Wednesday, November 30, 2011

The Ant Farm Incident

It was during the summer of 1989 when my stepson Steven first took an interest in ant farming. Ah yes, that innocent August when hot days were as long as licorice ropes, and a six-year-old's dreams were limited only by the curb at each end of the block.

When I heard the news I remembered how I once asked for an ant farm too. I guess I didn’t play my cards right though because I ended up with a neurotic hand-me-down squirrel instead; a squirrel that bit me all summer long, and hibernated during the winter. Lousy gatherer, that’s all he was. He couldn’t farm a lick. Well I wasn’t about to let this kid’s dream be crushed like mine was, so we sat down... you know, man to man like, and we had a little chat.

“So" I said "ya want to be an ant farmer eh?”
“Umm... yes.”
“It’s a big responsibility ya know.”
“Umm... it’s only four dollars.”
“Sea Monkey’s were only four dollars, but do you remember what the food cost?”
“But ants eat crumbs, and junk.”

Well, that was good enough for me. The Acme Deluxe Ponderosa Ant Farm arrived in the mail three weeks later.

“The ant farm’s here!” I announced.
“The what?” said Steven.
“The ant farm we wanted, I mean you wanted… it came today.”
“Can I watch TV?”
“Don’t you want to put your farm together?”
“Are there ants?”
“They should be in the box. Let’s open it up.”

We spilled the contents of the Acme Deluxe Ponderosa Ant Farm out on the table and took a quick inventory. Green plastic parts, clear plastic parts, bag of sand, tube of live ants, and one instruction manual/accessories order form.

“Well it looks like it’s all here,” I said.
“Can I take the ants out?”
“No, no wait. We have to set up the farm first.”

I've never followed the directions to assemble anything in my life, and I have a drawer full of spare parts to prove it, but I thought this would be the perfect time to set a good step-fatherly example and do this thing by the book.

STEP 1. Assemble the base. See fig. 1

“Can I take the ants out?” Steven repeated.
“Hang on, I’m reading the instructions. Here, snap these two pieces together.”

Before getting to STEP 2. I spied a note on the side of the instruction sheet that said “HINT: Placing ants in freezer before introduction to ant farm will calm ants for easier transfer.”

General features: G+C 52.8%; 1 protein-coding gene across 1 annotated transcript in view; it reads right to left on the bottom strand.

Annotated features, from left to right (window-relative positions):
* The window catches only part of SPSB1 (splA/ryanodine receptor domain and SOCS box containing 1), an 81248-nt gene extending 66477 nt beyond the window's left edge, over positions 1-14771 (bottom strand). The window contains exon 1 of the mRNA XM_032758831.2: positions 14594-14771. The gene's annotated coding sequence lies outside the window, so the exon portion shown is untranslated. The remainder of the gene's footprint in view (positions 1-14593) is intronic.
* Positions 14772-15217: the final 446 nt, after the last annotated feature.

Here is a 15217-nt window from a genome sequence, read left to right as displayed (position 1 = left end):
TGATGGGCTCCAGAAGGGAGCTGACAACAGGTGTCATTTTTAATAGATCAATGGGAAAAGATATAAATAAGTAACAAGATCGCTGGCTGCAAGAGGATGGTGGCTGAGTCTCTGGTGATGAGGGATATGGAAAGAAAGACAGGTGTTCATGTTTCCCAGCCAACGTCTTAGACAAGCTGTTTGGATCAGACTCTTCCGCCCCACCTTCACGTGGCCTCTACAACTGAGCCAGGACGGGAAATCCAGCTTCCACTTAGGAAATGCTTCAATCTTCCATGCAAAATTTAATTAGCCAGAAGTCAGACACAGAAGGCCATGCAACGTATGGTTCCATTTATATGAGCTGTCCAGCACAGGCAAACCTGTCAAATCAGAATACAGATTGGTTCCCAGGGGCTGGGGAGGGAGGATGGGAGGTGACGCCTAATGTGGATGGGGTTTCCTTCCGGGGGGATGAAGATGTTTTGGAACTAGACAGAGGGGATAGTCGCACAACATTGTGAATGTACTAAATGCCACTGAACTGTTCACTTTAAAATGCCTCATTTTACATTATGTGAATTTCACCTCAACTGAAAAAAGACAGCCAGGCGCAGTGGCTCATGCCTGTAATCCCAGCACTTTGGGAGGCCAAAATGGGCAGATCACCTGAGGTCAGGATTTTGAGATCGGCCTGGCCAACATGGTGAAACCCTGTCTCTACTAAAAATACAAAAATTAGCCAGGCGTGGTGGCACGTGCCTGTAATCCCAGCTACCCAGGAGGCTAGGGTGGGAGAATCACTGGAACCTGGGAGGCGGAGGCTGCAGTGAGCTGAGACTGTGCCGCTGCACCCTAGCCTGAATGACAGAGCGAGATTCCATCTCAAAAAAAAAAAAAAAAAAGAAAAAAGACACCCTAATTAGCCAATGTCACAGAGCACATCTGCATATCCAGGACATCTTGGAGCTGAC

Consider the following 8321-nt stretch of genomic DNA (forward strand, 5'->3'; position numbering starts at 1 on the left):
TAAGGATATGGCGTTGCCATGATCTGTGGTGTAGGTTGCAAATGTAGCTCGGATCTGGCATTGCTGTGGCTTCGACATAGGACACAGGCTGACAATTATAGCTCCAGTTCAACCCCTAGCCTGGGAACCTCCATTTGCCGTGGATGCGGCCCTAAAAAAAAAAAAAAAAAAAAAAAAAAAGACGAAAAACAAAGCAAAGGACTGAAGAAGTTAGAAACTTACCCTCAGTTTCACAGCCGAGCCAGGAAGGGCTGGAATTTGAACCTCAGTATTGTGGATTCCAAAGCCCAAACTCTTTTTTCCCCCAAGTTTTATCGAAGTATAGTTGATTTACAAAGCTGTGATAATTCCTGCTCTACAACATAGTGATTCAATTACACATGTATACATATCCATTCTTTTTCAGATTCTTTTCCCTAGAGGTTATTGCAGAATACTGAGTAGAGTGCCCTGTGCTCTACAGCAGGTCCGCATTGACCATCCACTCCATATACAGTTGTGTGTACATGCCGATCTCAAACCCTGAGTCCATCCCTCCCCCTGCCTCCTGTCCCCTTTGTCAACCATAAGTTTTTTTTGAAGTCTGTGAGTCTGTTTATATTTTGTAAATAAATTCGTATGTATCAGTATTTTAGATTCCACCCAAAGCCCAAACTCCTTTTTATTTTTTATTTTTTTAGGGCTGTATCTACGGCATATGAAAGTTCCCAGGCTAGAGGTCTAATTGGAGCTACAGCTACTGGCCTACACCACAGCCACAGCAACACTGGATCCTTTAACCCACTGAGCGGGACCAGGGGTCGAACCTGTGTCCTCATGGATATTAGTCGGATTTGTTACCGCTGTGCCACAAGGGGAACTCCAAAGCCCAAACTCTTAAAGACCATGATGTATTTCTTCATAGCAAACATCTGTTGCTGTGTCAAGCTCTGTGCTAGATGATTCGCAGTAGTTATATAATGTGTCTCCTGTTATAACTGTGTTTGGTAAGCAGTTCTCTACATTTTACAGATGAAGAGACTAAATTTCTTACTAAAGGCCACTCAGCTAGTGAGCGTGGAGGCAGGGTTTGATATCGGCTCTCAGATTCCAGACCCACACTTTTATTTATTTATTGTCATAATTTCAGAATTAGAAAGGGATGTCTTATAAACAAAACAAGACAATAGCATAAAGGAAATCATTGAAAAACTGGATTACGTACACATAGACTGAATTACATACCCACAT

“Hey, Steven it says here we should put the ants in the freezer.”
“Won’t that hurt ‘em?”
“No, no, it’ll just slow ‘em down a bit so they don’t escape when you put ‘em in the farm.”

So into the freezer went the crew of Ant Station Zebra... Future inhabitants of the Ponderosa Dunes Agricultural Community.

STEP 2. Snap feet to base. See fig. 2... and so on it went as we reviewed each instruction carefully, ate some dinner, and talked about farming... ant farming, and farming in general. Eventually it was time to pour in the sand, so in it went. Well mostly in, a little out.

“We can sweep that up later," I said, "Look, we’re almost done!”
“But where are the tunnels?”
“Oh that’s the fun part. You get to watch the ants dig the tunnels.”

STEP 9. Assemble ant farm lid. See fig. 9

“Snap, click," and the farm was ready
"Can I take the ants out now?” Steven asked.
“Sure, go get ‘em. It’s time to start farmin’."

STEP 10. To calm ants for easy transfer into their new environment place ant vial in freezer for 2 minutes. IMPORTANT: Do not leave ants in freezer longer than 5 minutes!

“Wholly shit!!” I let slip.
“Oh nothing… Hurry up, get the ants!”

The ants poured into their new home like a teaspoon of Rice Krispies.

“When are they gonna start digging?” the new farm boss asked.
“Well they need to thaw out first” I said, wondering where I could find a replacement ant colony at this hour.

We watched, and we waited. Then we watched, and waited a little longer. It was like waiting for that first kernel of popcorn to pop, except in this case there would be no second or third, let alone any forth or fifth kernels popping. Five minutes passed, and then... very un-suddenly there was movement in the pile. A lone limping ant emerged from the heap of assorted legs, antennae, and thoraxes. It looked like it had just climbed Mt. Everest barefoot with no oxygen. In other words it was very calm. Slowly it ambled half way across the Ponderosa before stopping to rest.

“What about the rest of ‘em?” Steven inquired.
“I think we got a bad batch.”

The next hour confirmed that yes, we did indeed get a bad batch.

"Well, it's gettin' late," I said.
"They're dead huh?"
"Yeah, but maybe we can find some more outside tomorrow.”
“Yeah, maybe.”

And so we placed the ant farm up on the dresser...
right next to the dried up Sea Monkey aquarium.

“Good night.” I told Steven
“Good night.”

Friday, November 18, 2011

The Curmudgeon’s Holiday Poem

My knees are feeling older
And the toilet seat is colder
But there’s paper in the holder
So I guess it could be worse

Oh the joys of late November
With a turkey to dismember
These are times I will remember
Future stuff to tell my nurse

We all gather at the table
And give thanks that we are able
To watch football on the cable
So we don’t have to converse

Now the Firewood needs chopping
But we’re going Christmas shopping
And the mall is really hopping
No, I will not hold your purse!

In a beard too tightly fitting
Poor ol’ Santa’s head is splitting
On his lap the kids are sitting
Kringle looks a little terse

Little drummer boys are drumming
And the Christmas cards are coming
Now we have some frozen plumbing
This is when I start to curse

Oh the joys of mid December
With a faucet to dismember
These are times I will remember
I feel sorry for that nurse

Oh they say they are delighted
To their party I’m invited
Such delight is unrequited
In their wine glass I immerse

Oh the joys of January
I don’t mean to sound contrary
I’ll say “have a very merry…
Holiday” and I’ll disperse

Yes that was the final verse